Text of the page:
9 Steps the Book

9 Steps the Book

At long last 9 Steps the Book is finally ready to be launched. 9 Steps the Book started out as 9 Steps to Eradicate Poverty. A labor of love to find simple solutions to help the poor become self sufficient by turning adversity into opportunity. As it turns out it became a journey into the past with lessons and rediscoveries of how our ancestors survived with low tech solutions and remedies.

A journey of a 1000 miles begins with a single step and in this case it begins with a single click. Together with the help of my friends, the internet and social media the journey of a 1000 miles can advance at warp speed.

This book is not copy written as it was meant to be shared. Please print and distribute to NGOS across the globe and anyone in need. Saving lives has never been easier.

I invite you to join me on this campaign to end poverty with just a click.

To view 9 Steps the Book in book format simply click below and reduce the scale to 75%.

9 Steps the Book Saving Lives with Holistic Remedies Updated

To view 9 Steps the Book translated into Spanish click here 9 Pasos para Erradicar a la Pobreza.

Enjoy!

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The Art of Survival: Drawing Inspiration from Ancient Wisdom

West Kalimatan Borneo

Often I find myself saying things like “If I want to have a future I have to look to the past”. And asking questions like “How did our ancestors survive and how were their basic needs met”?

This lead me on a trail of common sense discoveries that eventually became the foundation for my 9 Steps to Eradicate Poverty. This quest also lead me to live in the rainforest jungles with the Dayak tribes.

Dayak indians live deep inside the lush rainforests in a region known as Kalimantan, Indonesia on the island of Borneo. Many live in long houses located on the banks of the Kapuas Hulu River. Others live in hard to reach locations where they have coexisted in harmony with their surroundings for thousands of years.

Near the town of Putussibau lives the Ukit-Ukit tribe — a group of Dayaks who are now closely affiliated with WWF Borneo where together they are trying to save their forests from deforestation and the orangutans from being poached.

Access to West Kalimantan and the Denau Sentarum National Park is restricted and tightly regulated. Permits for visiting foreigners must be requested by local entities like WWF Borneo. My team had to carry multiple copies of my passport and permits for the law enforcement officers of each jurisdiction we visited.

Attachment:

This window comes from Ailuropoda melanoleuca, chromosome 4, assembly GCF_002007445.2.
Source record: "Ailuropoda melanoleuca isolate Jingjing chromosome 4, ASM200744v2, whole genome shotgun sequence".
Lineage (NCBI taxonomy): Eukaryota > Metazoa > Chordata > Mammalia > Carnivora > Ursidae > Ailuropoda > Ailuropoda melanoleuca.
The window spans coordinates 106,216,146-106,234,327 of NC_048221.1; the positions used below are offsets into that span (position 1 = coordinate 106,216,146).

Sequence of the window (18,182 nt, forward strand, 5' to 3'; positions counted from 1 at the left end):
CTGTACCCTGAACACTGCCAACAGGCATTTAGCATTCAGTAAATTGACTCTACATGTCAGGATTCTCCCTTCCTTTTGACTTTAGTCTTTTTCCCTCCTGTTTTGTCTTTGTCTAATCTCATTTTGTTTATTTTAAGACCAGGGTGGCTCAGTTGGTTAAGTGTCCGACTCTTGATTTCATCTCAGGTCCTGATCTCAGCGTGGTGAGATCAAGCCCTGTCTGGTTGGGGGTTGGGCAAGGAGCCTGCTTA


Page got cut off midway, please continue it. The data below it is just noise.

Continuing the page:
In Unit-Ukit I was fortunate to stay at the home of Pak Unja and Ibu Sesilia. Pak Unja is a reformed logger who was enlisted by WWF Borneo. He now protects the forest around his village and instead of logging, he taps rubber trees for a living.

Sadly over 60% of Borneo’s forests have been cut down and only 8% of the island’s virgin forests remain. Now their mandate is to manage their natural landscapes sustainably (with practices like shifting cultivation and agro-forestry) so that both humans and nature benefit.

Today the community of Ukit-Ukit derives their income from rubber tree harvesting, fishing, farming, particularly red organic rice and making handicrafts. More importantly the rainforest is no longer deliberately destroyed for farming or logging. I learned a lot while living in the peaceful village of Ukit-Ukit, a tight knit community that shares responsibilities and is governed by a senate of village elders. Decisions are vetted and consensus based. Even when someone gets married the entire tribe comes together to plan the date, festivities, food preparation, music, wedding apparel and ceremony. Ukit-Ukit consists of 14 families who all have their own unique family crest/badge (see photo below).

Dayaks are resourceful but slowly over time their ancient art of healing has been replaced by costly Western medicine. While in Borneo I ran into an environmental colleague who had just come back from being in the field in Vietnam. I was thrilled to learn from him that in Vietnam medicinal plants are making a come back as they generate more money than timber logging. Tremendous news for the future protection of Borneo’s rainforests and for the overall health wellness of the indigenous groups of Indonesia.

The classes I taught were a huge success and I was eagerly invited back. While this trip primarily focused on repurposing trash and family planning, the mandate for my next trip to Borneo will be to plant a medicinal garden. A unique self serve permaculture garden that will include descriptive signage explaining the medicinal properties of each plant.

The garden and metal signage will be a cinch. Getting the villagers to not cook with MSG and to not put so much sugar in their coffee and tea will be more challenging. Overall their diet is healthy and they get plenty of exercise with their daily chores and harvesting.

WWF Borneo has installed several radio stations around the villages they support. Radio makes it easy to disseminate information and broadcast warnings. Smart move on the part of WWF as indigenous groups the world over today still actively listen to radio. A wonderful boon for me as it will help spread the word about our upcoming medicinal garden project and allow us to invite villagers to share their medicinal knowledge and plants with our community garden.

When teaching abroad I always return with lessons learned from the very people I came to teach. It is a valuable exchange and with each trip I share knowledge and gain knowledge. One of the many lessons learned from this trip is the importance of communal sharing. A gentle reminder of how our ancestors survived.

Today this ancient legacy continues and thrives with the Dayak tribes of Indonesia. And indeed, it takes a village coupled with devoted NGOs like the World Wildlife Fund.

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The Millennium of Aquarius

Photo Credit: Robin Hill

When I was in college I remember listening to the lyrics of the Age of Aquarius for the first time. The song struck a cord within me and the name of the band, The Fifth Dimension, an even deeper cord.